A new SPERI British Political Economy Brief ‘UK manufacturing decline since the crisis in historical perspective’, published today, argues that UK manufacturing has entered a new phase of decline.
The new Brief, by SPERI Deputy Director Craig Berry, shows that:
- In the 5 years since 2011 the UK manufacturing sector has bucked historical trends and created new jobs.
- However, output growth since 2011 has been negligible. Traditionally, the sector has been able to increase output despite job losses due to productivity gains.
While the decline of manufacturing appears superficially to have halted, this new analysis suggests the sector’s decline has in fact entered a new, dangerous phase. The report explores the challenge facing Theresa May, who has made industrial policy one of the key pillars of her economic agenda, and casts doubt on the recent positive commentary surrounding manufacturing in the context of the current post-Brexit collapse in the value of sterling.
Download SPERI Brief No. 25: UK manufacturing decline since the crisis in historical perspective
Read the coverage of the brief in the Guardian: UK manufacturing recovery based on increase in low-skilled jobs, finds report
Dr Craig Berry, SPERI Deputy Director and author of the new brief:
“The growth in manufacturing jobs in the last five years, however limited, is to be welcomed. British manufacturing is not dead, but the sector is in great peril. There are few signs of sustainable growth in advanced manufacturing industries, and we now seem to be witnessing a new phenomenon whereby the UK manufacturing sector is creating lower-skilled jobs without enhancing its productive capacity. This is a different kind of manufacturing decline than we have experienced in the past, but it is decline nevertheless.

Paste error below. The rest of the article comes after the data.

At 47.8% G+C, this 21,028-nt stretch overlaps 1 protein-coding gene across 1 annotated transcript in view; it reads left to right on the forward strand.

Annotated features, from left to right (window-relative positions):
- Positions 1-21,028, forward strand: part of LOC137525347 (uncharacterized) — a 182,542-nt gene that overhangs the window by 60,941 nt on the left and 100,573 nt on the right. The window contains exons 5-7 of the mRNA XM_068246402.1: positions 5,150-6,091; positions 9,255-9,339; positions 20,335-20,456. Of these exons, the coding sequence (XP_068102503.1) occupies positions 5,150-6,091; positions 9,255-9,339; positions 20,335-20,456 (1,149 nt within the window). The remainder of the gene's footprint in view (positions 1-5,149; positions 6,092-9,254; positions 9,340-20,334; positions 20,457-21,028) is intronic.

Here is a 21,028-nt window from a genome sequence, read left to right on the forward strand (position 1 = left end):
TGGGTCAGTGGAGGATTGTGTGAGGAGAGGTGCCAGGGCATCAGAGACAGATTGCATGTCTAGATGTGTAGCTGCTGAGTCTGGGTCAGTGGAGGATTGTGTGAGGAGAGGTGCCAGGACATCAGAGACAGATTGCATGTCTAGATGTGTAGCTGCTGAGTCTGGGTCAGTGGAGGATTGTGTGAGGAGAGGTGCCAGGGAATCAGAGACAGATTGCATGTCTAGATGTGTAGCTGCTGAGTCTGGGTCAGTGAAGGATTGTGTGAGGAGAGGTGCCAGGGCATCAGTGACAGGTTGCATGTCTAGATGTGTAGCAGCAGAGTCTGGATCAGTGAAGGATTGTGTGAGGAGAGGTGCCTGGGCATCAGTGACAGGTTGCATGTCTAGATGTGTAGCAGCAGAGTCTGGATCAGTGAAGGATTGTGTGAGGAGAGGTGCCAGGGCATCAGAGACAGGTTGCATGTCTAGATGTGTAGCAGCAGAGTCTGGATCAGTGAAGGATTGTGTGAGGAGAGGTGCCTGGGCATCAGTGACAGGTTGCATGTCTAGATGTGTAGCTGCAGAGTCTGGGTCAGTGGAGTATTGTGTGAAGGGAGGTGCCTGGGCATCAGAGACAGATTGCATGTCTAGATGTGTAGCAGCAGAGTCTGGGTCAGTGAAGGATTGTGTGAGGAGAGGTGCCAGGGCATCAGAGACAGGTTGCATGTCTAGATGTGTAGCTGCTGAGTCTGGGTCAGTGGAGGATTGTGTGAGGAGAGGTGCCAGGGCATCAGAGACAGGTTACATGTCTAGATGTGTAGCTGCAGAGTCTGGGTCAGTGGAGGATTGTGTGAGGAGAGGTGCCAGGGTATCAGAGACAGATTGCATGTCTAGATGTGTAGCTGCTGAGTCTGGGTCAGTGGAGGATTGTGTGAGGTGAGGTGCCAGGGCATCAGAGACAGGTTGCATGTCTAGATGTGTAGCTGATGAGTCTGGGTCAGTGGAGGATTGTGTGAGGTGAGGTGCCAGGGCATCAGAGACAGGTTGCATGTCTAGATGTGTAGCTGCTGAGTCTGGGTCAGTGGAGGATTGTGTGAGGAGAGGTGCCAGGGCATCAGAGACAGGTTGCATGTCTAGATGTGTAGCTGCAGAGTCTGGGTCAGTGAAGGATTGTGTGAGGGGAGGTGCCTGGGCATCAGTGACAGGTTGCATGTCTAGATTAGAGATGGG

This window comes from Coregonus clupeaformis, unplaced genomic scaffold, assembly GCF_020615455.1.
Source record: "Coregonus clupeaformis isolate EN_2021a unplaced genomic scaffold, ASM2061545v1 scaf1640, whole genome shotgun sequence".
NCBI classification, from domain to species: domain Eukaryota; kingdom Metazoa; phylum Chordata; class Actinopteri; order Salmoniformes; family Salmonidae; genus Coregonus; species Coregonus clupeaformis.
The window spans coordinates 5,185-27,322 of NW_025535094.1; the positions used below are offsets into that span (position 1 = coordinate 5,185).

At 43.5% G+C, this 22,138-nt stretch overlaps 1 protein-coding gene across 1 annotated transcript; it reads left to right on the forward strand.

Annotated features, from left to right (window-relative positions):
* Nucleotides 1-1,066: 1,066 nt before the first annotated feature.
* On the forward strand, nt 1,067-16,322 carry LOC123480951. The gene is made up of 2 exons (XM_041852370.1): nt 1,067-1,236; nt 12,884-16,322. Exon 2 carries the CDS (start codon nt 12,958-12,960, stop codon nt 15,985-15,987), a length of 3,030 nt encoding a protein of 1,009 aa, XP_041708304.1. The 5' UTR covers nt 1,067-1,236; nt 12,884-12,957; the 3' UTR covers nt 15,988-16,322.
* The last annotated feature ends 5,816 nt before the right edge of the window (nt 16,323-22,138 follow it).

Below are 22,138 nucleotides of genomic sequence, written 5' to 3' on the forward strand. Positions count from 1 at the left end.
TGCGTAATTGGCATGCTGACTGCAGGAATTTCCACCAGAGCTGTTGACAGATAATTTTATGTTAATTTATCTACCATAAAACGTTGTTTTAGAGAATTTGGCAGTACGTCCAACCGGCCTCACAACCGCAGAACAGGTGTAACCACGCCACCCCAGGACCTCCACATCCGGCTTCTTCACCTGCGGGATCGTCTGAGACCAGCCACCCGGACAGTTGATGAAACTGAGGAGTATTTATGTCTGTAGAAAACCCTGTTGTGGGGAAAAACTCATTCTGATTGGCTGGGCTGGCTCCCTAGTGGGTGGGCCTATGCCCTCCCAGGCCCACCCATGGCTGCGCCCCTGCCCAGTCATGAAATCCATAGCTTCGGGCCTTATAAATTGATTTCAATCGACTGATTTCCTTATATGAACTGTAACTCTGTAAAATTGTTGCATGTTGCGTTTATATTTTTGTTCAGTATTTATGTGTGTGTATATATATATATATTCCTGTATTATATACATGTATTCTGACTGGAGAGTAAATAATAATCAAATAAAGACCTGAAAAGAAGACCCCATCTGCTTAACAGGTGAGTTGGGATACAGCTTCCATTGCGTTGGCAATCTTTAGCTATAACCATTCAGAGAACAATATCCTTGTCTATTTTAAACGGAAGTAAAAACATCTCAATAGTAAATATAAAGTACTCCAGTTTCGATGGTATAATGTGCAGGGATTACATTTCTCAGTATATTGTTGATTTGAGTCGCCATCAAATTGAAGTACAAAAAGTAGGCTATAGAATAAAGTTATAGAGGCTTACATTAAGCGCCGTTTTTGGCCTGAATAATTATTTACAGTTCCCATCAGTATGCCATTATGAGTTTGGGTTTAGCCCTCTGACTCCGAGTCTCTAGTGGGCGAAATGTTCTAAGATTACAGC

“Despite some analysts predicting a resurgence in manufacturing due to the fall in sterling, Brexit is likely to prove to be a significant challenge to the manufacturing sector in the years ahead, given the probability of trade barriers between the UK manufacturing and its key trading partners, lower levels of investment from European manufacturing firms, and a more challenging research environment for UK universities.
“Theresa May has promised a renewed focus on industrial policy, but it is not clear that her agenda will differ substantively from that of the previous government. What is required is an industrial strategy which ensures all economic policy functions are focused on supporting sustainable industrial development. Challenging the primacy of the Treasury in economic policy-making will be central to this endeavour.”